The DGD contract is cash settled based on the difference between the bidweek price index for the price of natural gas at the Chicago hub for the month of delivery, as published in Start Printed Page 24635Intelligence Press Inc.'s (“IPI's”) Natural Gas Bidweek Survey, and the final settlement price of the New York Mercantile Exchange's (“NYMEX's”) physically-delivered Henry Hub natural gas futures contract for the same calendar month. The IPI bidweek price, which is published monthly, is based on a survey of cash market traders who voluntarily report to IPI data on fixed-price transactions for physical delivery of natural gas at the Chicago hub conducted during the last five business days of the month; such bidweek transactions specify the delivery of natural gas on a uniform basis throughout the following calendar month at the agreed-upon rate. The IPI bidweek index is published on the first business day of the calendar month in which the natural gas is to be delivered. The size of the DGD contract is 2,500 million British thermal units (“mmBtu”), and the unit of trading is any multiple of 2,500 mmBtu. The DGD contract is listed for up to 72 calendar months commencing with the next calendar month.

The Henry Hub,[13] which is located in Erath, Louisiana, is the primary cash market trading and distribution center for natural gas in the United States. It also is the delivery point and pricing basis for the NYMEX's actively traded, physically-delivered natural gas futures contract, which is the most important pricing reference for natural gas in the United States. The Henry Hub, which is operated by Sabine Pipe Line, LLC, serves as a juncture for 13 different pipelines. These pipelines bring in natural gas from fields in the Gulf Coast region and ship it to major consumption centers along the East Coast and Midwest. The throughput shipping capacity of the Henry Hub is 1.8 trillion mmBtu per day.

In addition to the Henry Hub, there are a number of other locations where natural gas is traded. In 2008, there were 33 natural gas market centers in North America.[14] Some of the major trading centers include Alberta, Northwest Rockies, Southern California border and the Houston Ship Channel. For locations that are directly connected to the Henry Hub by one or more pipelines and where there typically is adequate shipping capacity, the price at the other locations usually directly tracks the price at the Henry Hub, adjusted for transportation costs. However, at other locations that are not directly connected to the Henry Hub or where shipping capacity is limited, the prices at those locations often diverge from the Henry Hub price. Furthermore, one local price may be significantly different than the price at another location even though the two markets' respective distances from the Henry Hub are the same. The reason for such pricing disparities is that a given location may experience supply and demand factors that are specific to that region, such as differences in pipeline shipping capacity, unusually high or low demand for heating or cooling or supply disruptions caused by severe weather. As a consequence, local natural gas prices can differ from the Henry Hub price by more than the cost of shipping and such price differences can vary in an unpredictable manner.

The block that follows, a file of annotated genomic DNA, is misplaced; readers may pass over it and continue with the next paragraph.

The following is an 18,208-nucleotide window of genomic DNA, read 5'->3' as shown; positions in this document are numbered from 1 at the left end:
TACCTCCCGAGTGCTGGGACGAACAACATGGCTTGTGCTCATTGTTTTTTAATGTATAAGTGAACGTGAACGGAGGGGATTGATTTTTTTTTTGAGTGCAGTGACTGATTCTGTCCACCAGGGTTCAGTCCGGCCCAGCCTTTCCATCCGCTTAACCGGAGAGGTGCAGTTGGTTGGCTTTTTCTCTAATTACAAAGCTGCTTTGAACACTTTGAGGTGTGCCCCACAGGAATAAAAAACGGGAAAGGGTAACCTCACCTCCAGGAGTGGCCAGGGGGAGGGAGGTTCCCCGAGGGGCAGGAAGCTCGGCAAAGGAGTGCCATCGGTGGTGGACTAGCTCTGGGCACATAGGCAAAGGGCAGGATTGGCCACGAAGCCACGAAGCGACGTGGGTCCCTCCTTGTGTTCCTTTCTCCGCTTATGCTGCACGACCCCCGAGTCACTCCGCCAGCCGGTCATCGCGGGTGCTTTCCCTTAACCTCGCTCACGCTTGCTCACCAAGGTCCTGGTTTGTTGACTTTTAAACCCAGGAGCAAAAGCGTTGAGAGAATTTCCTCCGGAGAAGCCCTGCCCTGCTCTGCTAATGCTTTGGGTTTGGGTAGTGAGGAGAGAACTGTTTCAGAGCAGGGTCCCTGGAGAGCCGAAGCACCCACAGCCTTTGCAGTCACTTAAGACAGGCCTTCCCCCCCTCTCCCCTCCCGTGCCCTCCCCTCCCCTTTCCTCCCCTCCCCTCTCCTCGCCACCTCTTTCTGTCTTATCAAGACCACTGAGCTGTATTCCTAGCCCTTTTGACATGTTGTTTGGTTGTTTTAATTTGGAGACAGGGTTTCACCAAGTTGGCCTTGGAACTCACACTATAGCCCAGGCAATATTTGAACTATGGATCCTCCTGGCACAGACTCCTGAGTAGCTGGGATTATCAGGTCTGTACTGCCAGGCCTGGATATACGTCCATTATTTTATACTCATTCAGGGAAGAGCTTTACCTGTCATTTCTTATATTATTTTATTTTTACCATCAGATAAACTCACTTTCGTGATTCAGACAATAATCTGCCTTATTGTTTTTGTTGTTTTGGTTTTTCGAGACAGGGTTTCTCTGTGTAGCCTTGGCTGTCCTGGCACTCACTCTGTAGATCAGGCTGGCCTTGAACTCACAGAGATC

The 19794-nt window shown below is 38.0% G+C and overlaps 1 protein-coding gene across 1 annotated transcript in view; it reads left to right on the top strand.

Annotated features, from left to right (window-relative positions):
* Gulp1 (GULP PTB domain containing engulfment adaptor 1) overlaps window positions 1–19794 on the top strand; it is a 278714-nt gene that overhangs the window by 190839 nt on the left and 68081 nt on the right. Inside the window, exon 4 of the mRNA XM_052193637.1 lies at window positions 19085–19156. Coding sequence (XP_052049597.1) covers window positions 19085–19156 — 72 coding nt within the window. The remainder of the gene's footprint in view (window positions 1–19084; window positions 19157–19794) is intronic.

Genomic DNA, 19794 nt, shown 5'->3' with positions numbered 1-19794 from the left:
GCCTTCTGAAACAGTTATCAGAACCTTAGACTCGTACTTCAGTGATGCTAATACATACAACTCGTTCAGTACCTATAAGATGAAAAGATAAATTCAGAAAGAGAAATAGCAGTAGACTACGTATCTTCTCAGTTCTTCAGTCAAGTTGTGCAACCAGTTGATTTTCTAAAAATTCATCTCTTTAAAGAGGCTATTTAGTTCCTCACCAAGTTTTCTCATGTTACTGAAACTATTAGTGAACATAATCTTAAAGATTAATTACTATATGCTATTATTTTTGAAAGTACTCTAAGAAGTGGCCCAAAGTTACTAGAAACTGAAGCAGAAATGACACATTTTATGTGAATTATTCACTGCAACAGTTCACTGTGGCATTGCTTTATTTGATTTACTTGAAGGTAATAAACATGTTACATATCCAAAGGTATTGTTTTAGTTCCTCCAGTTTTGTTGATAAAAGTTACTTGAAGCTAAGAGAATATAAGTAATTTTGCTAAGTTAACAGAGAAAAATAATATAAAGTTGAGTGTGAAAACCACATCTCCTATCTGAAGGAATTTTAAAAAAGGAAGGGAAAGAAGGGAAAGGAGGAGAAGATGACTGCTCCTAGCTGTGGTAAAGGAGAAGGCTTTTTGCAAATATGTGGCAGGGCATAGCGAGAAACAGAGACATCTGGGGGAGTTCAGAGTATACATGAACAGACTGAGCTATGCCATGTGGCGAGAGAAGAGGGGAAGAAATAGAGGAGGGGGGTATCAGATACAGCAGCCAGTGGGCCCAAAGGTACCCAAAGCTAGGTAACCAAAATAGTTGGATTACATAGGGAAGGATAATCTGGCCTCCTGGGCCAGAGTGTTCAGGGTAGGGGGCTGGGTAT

The Chicago hub, operated by Nicor, Inc., serves as an interconnection point for eight interstate pipelines. The firms that service the Chicago area are ANR Pipeline Company, Natural Gas Pipeline Company of America, Northern Border Pipe Line, Northern Natural Gas Company, Midwestern Gas Transmission Company, Alliance Pipeline, Panhandle Eastern Pipeline Company, and Horizon Pipeline.[15] The Chicago Market Center, which includes the Chicago hub, had an estimated throughput capacity of 100 million cubic feet per day in 2008. Moreover, the number of pipeline interconnections at the Chicago Market Center was eight in 2008, up from seven in 2003. Lastly, the pipeline interconnection capacity of the Chicago Market Center in 2008 was 2.4 billion cubic feet per day, which constituted a 9 percent increase over the pipeline interconnection capacity in 2003.[16] The Chicago hub is far removed from the Henry Hub but is not directly connected to the Henry Hub by an existing pipeline.

The local price at the Chicago hub typically differs from the price at the Henry Hub. Thus, the price of the Henry Hub physically-delivered futures contract is an imperfect proxy for the Chicago price. Moreover, exogenous factors, such as adverse weather, can cause the Chicago gas price to differ from the Henry Hub price by an amount that is more or less than the cost of shipping, making the NYMEX Henry Hub futures contract even less precise as a hedging tool than desired by market participants. Basis contracts [17] allow traders to more accurately discover prices at alternative locations and hedge price risk that is associated with natural gas at such locations. In this regard, a position at a local price for an alternative location can be established by adding the appropriate basis swap position to a position taken in the NYMEX physically-delivered Henry Hub contract (or in the NYMEX or ICE Henry Hub look-alike contract, which cash settle based on the NYMEX physically-delivered natural gas contract's final settlement price).